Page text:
Saltmarsh Ranch calling Red Sox dugout, “Our bullpen is ready, is yours?”

It’s post-season in major league baseball and breeding is about to begin on our Soay sheep farm. While the world awaits the (inevitable?) demise of the Cubs, we are pacing (mentally) in the dugout, wondering how our selection of rams to call up from the bull pen will turn out. Will our three British “starters” for our conservation breeding program be enough or should we designate a reliever right now to take over in the event of disease or accident?

Fenugreek waiting patiently

Fenugreek waiting patiently

Will Fenugreek turn out to be rookie of the year with our black and tan-carrying ewes? What do you think? Is this young fellow up to the task?

The baseball analogy starts to break down, alas, when we talk about good numbers and bad numbers. The low ERA of a Roger Clemens is the reverse of what we want in a breeding ram’s Ewe-to-Ram Average in lambing. General managers and amateur baseball statisticians accumulate years, and occasionally decades, of data on pitchers. They can trace a pitcher’s development, prime seasons, and decline down to the patterns of individual pitches in single games. In our heritage sheep world, rams generally get one breeding season and that’s it. ERAs are calculated on only one trip to the mound.

What about stats on strikeouts, which figure prominently in deciding what pitcher to use? Not for us, thank you. We want every single ewe to get on base and hit a double — the exact opposite of the baseball types. If a breeding ram ever struck out with a ewe, it would be lost lamb revenue for us. Worse yet, by the time the strikeout was known, lambing would be over for the year, way too late to bring in a reliever. 

Nor do we care one whit how many pitches a ram accumulates during the game, in fact, the more the better. Just put him out there and let him throw his best stuff. Last year Warwick serviced 22 ewes quite nicely and was ready for more, and we recently heard from another breeder who used one ram for her 40 ewes with good results. If it would make any difference, we probably would conjure up special cheers reminiscent of high school days.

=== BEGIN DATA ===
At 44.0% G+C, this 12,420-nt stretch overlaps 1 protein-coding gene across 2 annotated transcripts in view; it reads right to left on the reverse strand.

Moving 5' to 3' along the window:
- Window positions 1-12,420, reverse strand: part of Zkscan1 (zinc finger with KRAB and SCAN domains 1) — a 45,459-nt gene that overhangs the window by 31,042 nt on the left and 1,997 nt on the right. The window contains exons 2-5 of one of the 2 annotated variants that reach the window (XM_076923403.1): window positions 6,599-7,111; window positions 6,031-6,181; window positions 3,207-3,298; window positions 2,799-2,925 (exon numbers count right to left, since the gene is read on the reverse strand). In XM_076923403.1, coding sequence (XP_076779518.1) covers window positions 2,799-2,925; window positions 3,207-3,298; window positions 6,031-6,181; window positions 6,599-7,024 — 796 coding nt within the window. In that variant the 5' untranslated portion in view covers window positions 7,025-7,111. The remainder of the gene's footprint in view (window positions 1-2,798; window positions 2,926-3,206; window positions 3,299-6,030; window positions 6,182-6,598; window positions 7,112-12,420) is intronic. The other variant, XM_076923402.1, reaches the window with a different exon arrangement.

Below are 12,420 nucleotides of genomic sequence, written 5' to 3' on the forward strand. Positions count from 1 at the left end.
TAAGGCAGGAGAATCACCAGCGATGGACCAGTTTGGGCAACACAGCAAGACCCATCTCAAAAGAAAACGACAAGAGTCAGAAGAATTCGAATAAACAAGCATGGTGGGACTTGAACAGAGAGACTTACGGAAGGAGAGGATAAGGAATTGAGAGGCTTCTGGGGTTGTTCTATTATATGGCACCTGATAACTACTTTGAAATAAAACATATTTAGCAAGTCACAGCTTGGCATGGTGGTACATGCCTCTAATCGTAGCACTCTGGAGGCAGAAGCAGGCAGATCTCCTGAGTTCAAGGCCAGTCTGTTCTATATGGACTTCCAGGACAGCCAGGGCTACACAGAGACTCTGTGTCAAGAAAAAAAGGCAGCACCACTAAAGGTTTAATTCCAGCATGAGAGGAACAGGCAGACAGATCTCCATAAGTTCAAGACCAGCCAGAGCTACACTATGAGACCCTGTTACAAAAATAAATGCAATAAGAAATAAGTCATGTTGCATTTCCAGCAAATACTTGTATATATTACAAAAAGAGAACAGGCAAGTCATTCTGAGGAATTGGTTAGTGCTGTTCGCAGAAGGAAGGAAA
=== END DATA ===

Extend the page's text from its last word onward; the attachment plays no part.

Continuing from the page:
Rah, rah, rams, rams

Rah, rah, rams rams

With apologies to Wisconsin Badgers’ fans:  “On Trenear, on Porkellis, on to victory. Bring your balls right down the field, boys, on to victory …”

Pedigree and associated genetic ancestry is of course the single most important consideration for us in deciding which rams to use. We do our best to avoid family histories of rotator cuff and hyper-extended elbows. But we do like sons of proven fathers and are always on the lookout for the ovine equivalent of Cal Ripken Sr. and Jr.

On a less scientific level, but unavoidable in the age of marketing, we occasionally waste a little time wondering whether our breeding rams should sport goatees and ponytails, the baseball equivalent, I suppose, of sweeping horns.

Here are our big guys in the bull pen waiting for the phone to ring, meanwhile agreeably posing for our friend Leigh Hood.  Will their offspring appeal to buyers? We sure hope so.

Rams waiting, impatiently

Rams ready to go

As I write this, I of course have no idea who will win the playoffs and whether we will win the lambing gender lottery next spring. What I do know is it’s time to finalize the breeding roster and take stock of our popcorn and beer supply. Game 1 of the World Series will be here before we know it and we put our breeding groups together next Friday.  Batter up!

For now … 

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